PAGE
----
Rolando de Barros Barreto, Minister of Environment. Serving since January 2015 Minister Barreto has previously led government agricultural and environmental administration, and was an official of the national office Clean Development Mechanism, developing of the national greenhouse gas inventory for the National Program on Climate Change. He is a graduate from the School of Engineering Forestry Faculty of Agricultural Sciences of the National University Asunción.

Francesco Tramontin, Director Public Affairs for Mondelēz Europe, is responsible to coordinate Mondelez external engagement strategy in Europe with particular focus on Sustainability and Health & Wellness issues.  Francesco worked from 2012 to 2013 in Mondelez Europe HQ in Zurich as Director Sustainability and from 2008 to 2012 in Kraft Foods’ HQ in Chicago where he was responsible for Issues Management coordinating the company’s global external positions on sustainability and environmental issues and managing Kraft Foods regular relationship with NGOs and external partners. Previously Francesco worked in EU public/government affairs in Brussels for Cargill and then Kraft Foods, focusing on environmental, trade and agricultural policy.  Mondelēz International, Inc. (NASDAQ: MDLZ) is one of the world’s largest snacks companies, with pro forma 2014 revenue of more than $30 billion and over 100,000 employees in approximately 165 countries around the world.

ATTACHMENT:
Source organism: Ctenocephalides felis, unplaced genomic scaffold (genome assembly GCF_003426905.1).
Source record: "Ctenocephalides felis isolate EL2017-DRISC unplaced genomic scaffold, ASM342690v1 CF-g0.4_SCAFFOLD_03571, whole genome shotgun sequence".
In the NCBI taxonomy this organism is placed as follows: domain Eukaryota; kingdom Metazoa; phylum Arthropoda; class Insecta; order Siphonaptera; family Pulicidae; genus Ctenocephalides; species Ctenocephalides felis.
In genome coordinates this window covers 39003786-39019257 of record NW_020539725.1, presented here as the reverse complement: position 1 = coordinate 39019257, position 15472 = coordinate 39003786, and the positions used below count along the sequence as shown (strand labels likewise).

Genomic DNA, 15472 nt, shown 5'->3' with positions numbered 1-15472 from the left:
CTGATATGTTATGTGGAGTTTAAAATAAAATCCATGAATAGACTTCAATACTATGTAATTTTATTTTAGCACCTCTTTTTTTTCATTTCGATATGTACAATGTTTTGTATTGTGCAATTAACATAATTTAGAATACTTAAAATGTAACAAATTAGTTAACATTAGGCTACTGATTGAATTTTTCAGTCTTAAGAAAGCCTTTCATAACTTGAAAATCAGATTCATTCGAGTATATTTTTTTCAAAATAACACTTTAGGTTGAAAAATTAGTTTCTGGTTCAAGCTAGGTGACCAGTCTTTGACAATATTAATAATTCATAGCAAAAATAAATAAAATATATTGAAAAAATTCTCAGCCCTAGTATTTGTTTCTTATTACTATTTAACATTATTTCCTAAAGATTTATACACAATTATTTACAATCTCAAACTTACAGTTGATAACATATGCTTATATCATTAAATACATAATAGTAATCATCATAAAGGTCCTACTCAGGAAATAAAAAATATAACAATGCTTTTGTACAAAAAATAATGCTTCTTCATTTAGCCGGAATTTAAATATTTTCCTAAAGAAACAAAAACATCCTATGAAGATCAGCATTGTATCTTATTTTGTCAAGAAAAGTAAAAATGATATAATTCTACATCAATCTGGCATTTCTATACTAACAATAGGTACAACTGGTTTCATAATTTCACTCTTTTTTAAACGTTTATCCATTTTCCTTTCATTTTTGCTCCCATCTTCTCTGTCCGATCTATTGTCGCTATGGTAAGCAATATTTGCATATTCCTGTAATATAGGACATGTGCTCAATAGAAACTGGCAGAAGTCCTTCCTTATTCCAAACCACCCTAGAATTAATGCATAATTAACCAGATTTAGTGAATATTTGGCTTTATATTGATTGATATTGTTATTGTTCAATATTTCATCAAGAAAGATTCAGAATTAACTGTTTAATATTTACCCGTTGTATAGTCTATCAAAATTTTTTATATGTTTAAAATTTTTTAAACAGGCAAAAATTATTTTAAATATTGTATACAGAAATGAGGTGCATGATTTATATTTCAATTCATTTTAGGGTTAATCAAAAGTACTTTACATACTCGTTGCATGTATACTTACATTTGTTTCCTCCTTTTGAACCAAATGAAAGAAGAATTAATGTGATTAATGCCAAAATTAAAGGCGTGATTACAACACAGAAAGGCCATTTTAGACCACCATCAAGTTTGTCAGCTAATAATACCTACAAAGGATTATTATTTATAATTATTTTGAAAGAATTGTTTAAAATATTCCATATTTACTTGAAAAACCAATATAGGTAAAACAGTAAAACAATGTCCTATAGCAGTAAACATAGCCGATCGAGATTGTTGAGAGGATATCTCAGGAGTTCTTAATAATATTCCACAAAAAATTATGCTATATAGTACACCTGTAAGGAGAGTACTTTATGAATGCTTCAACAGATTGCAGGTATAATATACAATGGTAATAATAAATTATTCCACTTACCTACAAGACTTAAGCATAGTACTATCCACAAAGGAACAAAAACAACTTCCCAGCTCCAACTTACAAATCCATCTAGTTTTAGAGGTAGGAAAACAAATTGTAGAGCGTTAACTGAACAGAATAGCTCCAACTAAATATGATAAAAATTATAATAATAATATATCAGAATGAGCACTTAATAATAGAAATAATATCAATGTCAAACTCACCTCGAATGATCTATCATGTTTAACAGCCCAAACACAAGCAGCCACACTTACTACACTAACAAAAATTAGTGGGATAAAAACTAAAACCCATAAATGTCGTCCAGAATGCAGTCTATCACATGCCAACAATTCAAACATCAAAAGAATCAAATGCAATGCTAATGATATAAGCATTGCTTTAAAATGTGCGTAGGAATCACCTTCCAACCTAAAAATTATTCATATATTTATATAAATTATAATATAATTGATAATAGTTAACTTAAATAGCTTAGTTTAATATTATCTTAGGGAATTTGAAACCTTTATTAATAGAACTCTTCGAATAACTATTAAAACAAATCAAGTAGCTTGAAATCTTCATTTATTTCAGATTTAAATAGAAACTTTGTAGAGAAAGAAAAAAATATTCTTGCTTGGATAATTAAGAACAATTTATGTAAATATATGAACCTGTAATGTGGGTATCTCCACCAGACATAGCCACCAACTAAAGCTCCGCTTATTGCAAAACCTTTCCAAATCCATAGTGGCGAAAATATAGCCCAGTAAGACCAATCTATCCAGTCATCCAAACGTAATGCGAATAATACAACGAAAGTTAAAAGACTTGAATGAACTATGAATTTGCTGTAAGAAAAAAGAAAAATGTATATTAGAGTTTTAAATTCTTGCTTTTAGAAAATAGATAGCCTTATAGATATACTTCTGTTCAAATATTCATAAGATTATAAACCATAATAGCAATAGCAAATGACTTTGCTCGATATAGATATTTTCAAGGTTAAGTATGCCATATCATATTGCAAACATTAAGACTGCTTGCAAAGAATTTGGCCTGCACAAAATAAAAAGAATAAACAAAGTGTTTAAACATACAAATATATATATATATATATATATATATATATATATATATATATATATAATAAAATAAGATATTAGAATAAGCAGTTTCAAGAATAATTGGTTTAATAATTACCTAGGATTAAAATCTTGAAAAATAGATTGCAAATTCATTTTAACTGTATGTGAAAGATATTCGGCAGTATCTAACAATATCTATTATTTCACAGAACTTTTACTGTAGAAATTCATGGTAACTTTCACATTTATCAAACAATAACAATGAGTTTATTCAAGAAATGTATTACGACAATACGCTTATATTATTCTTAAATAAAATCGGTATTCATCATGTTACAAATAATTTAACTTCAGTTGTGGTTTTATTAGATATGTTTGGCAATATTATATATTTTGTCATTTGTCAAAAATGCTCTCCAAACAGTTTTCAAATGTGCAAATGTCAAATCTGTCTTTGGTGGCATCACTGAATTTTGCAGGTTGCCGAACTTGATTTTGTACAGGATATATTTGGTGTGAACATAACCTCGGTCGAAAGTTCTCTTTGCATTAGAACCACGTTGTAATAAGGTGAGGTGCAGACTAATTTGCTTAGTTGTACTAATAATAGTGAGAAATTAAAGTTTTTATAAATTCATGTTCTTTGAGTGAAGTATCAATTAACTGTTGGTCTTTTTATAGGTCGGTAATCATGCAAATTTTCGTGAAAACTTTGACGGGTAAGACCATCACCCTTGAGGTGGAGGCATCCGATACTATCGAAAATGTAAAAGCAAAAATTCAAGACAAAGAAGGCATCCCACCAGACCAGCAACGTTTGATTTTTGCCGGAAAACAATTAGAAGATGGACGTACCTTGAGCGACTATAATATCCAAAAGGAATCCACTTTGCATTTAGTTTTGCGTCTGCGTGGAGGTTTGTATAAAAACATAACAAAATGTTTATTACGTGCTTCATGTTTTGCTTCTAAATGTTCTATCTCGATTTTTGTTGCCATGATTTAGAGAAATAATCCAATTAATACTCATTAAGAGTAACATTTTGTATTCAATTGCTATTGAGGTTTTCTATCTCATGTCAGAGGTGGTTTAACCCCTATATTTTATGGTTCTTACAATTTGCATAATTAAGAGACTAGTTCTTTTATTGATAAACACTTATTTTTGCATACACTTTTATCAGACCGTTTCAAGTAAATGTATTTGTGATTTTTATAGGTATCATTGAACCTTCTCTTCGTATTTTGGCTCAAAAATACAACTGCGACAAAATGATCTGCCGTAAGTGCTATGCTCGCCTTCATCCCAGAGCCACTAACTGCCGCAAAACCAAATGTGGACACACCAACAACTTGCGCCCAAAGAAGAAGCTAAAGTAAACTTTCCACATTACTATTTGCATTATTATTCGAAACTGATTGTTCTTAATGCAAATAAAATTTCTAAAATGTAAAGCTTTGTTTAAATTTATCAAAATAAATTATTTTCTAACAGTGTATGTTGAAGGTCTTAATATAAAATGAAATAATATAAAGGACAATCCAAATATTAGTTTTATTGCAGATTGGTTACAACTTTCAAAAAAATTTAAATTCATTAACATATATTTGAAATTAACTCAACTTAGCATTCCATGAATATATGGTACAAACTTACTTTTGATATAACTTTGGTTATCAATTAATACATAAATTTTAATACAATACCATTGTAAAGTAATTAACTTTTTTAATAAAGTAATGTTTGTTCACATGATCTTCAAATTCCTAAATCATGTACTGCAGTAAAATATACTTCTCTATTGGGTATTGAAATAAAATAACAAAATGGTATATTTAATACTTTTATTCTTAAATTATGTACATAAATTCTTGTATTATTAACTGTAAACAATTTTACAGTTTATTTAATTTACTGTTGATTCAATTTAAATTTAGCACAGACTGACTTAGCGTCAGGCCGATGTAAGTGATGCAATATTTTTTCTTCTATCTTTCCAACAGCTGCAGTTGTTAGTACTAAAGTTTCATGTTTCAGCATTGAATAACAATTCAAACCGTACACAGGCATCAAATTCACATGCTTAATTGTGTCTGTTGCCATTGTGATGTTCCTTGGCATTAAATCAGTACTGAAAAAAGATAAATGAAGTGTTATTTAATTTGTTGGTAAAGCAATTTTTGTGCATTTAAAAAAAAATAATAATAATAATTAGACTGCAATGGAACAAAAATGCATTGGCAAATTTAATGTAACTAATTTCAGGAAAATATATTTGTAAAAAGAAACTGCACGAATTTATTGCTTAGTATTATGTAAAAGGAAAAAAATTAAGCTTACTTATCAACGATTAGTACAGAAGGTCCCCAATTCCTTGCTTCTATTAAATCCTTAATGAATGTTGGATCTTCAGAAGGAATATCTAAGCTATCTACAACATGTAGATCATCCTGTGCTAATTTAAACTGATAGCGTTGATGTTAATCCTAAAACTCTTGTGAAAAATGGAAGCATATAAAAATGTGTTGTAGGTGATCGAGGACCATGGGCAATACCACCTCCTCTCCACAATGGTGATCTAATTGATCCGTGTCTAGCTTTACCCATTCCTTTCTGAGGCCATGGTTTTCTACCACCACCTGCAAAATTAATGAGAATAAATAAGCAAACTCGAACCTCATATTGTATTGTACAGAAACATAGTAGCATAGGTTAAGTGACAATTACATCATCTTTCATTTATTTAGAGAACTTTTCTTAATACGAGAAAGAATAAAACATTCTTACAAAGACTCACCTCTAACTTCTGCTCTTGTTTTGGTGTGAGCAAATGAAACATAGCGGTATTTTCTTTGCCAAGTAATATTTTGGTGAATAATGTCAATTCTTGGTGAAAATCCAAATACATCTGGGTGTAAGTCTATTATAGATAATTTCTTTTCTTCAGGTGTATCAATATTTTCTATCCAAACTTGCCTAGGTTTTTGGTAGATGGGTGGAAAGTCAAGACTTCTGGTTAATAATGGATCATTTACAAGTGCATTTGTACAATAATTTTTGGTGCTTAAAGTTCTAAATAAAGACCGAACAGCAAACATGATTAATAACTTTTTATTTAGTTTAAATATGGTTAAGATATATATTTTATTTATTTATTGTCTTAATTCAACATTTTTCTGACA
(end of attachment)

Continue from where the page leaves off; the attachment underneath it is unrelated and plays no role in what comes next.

Michael Jenkins, President of Forest Trends. From 1989-1999, he was the Associate Director for the Global Security and Sustainability Program of the MacArthur Foundation. Michael's responsibilities with the Program included all grant-making in Latin America and the Caribbean, as well as overarching program management. In 1998, Michael was in a joint appointment as a Senior Forestry Advisor to the World Bank. Before entering the MacArthur Foundation, he worked for three years as an agroforester in Haiti with the USAID  Agroforestry Outreach Program. Previous to that, he worked with a Washington-based development organization, Appropriate Technology International, as a technical advisor. In the late 1970s, Michael was a Peace Corps volunteer in Paraguay working in agriculture, apiculture, and forestry projects. He holds a Master's of Forest Science from Yale University.

Marco Albani, Director of the Tropical Forest Alliance 2020. Previously, he was a senior expert in the Sustainability and Resource Productivity Practice of McKinsey & Company, where he served public, private, and social sector clients on strategic topics in the natural resources and sustainability arena, helping them to address the energy-food-water nexus and the challenges and opportunities created by climate change. Prior to joining McKinsey, Marco worked as a researcher in forest landscape ecology and carbon sequestration in forest ecosystems. He holds a Ph.D. in Forest Sciences from the University of British Columbia and a Baccalaureate degree in Forestry from the University of Florence, Italy.

Moderator: Edward King, Journalist and producer. Ed leads Climate Change TV an online channel hosting interviews and footage from international climate change and development summits, part of the larger Responding to Climate Change network. Ed previously worked as a Producer on BBC Radio 5 Live. He holds an MA in International Studies and Diplomacy from the London School of Oriental and African Studies, specializing in global energy and climate policy.